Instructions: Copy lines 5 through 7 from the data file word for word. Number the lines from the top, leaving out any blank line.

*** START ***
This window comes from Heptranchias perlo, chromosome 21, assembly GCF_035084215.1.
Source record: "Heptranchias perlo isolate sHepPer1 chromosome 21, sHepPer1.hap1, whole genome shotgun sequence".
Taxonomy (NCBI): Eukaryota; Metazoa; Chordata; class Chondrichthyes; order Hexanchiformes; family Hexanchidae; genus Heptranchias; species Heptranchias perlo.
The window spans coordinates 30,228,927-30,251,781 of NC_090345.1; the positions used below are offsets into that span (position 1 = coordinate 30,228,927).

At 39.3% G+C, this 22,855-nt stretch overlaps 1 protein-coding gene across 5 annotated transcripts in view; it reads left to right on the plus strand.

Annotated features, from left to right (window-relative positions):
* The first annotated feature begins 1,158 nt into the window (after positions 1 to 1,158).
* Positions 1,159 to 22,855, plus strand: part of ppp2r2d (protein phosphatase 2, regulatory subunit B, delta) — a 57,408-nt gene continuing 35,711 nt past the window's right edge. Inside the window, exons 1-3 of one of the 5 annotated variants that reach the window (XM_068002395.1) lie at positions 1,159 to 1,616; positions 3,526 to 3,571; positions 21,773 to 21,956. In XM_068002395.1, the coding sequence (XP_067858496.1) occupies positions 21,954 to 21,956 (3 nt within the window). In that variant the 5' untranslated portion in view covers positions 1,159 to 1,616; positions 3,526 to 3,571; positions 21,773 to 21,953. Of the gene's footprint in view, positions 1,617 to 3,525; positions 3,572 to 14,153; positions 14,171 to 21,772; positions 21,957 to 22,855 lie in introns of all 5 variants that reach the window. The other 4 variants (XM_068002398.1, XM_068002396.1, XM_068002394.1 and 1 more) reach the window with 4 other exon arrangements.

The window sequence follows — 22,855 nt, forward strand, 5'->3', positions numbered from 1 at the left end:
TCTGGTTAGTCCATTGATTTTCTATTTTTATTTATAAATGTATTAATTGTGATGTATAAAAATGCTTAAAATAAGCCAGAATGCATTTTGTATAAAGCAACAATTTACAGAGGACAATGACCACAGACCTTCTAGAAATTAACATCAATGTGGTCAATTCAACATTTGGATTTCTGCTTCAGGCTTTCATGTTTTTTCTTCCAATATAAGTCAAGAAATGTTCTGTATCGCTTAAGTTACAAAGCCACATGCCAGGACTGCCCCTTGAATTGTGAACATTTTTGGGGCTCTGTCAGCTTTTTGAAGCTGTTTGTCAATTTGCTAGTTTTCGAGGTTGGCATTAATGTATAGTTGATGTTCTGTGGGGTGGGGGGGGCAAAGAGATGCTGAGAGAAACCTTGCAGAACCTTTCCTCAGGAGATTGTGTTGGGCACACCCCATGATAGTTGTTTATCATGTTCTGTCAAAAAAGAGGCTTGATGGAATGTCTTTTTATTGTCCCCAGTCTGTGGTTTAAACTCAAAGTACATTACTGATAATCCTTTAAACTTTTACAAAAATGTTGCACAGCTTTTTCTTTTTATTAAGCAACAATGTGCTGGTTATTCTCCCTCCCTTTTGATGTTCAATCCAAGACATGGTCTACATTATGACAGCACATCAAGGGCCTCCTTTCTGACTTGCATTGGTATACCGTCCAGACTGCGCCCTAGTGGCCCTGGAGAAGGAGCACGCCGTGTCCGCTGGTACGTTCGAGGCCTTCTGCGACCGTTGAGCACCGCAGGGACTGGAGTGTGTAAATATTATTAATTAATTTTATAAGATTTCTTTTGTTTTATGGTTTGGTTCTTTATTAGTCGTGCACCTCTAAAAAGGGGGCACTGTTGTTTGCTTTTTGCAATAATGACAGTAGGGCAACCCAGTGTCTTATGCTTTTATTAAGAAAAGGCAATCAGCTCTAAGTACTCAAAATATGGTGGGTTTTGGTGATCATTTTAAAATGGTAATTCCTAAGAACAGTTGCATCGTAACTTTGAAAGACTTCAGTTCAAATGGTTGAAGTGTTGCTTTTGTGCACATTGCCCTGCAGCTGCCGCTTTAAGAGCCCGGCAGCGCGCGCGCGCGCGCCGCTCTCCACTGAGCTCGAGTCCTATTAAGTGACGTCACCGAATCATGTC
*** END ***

At 39.3% G+C, this 22,855-nt stretch overlaps 1 protein-coding gene across 5 annotated transcripts in view; it reads left to right on the plus strand.

Annotated features, from left to right (window-relative positions):
* The first annotated feature begins 1,158 nt into the window (after positions 1 to 1,158).